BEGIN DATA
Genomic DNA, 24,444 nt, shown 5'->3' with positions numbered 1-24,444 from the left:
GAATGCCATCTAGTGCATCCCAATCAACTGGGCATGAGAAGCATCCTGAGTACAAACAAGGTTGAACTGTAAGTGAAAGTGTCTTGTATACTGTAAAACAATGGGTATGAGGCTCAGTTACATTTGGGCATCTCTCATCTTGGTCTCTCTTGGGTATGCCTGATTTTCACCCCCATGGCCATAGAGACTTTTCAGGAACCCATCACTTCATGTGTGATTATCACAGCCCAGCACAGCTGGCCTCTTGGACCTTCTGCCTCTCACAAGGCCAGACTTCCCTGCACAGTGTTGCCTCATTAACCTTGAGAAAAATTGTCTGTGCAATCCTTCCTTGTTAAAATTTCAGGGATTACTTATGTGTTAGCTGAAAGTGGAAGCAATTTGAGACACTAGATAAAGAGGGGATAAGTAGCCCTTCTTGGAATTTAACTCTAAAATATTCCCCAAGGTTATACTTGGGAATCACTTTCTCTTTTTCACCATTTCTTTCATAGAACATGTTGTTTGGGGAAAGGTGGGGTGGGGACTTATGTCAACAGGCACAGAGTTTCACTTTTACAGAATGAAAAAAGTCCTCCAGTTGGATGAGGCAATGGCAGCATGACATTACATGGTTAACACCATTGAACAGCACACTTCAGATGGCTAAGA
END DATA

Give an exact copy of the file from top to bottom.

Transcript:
Genomic DNA, 24,444 nt, shown 5'->3' with positions numbered 1-24,444 from the left:
GAATGCCATCTAGTGCATCCCAATCAACTGGGCATGAGAAGCATCCTGAGTACAAACAAGGTTGAACTGTAAGTGAAAGTGTCTTGTATACTGTAAAACAATGGGTATGAGGCTCAGTTACATTTGGGCATCTCTCATCTTGGTCTCTCTTGGGTATGCCTGATTTTCACCCCCATGGCCATAGAGACTTTTCAGGAACCCATCACTTCATGTGTGATTATCACAGCCCAGCACAGCTGGCCTCTTGGACCTTCTGCCTCTCACAAGGCCAGACTTCCCTGCACAGTGTTGCCTCATTAACCTTGAGAAAAATTGTCTGTGCAATCCTTCCTTGTTAAAATTTCAGGGATTACTTATGTGTTAGCTGAAAGTGGAAGCAATTTGAGACACTAGATAAAGAGGGGATAAGTAGCCCTTCTTGGAATTTAACTCTAAAATATTCCCCAAGGTTATACTTGGGAATCACTTTCTCTTTTTCACCATTTCTTTCATAGAACATGTTGTTTGGGGAAAGGTGGGGTGGGGACTTATGTCAACAGGCACAGAGTTTCACTTTTACAGAATGAAAAAAGTCCTCCAGTTGGATGAGGCAATGGCAGCATGACATTACATGGTTAACACCATTGAACAGCACACTTCAGATGGCTAAGA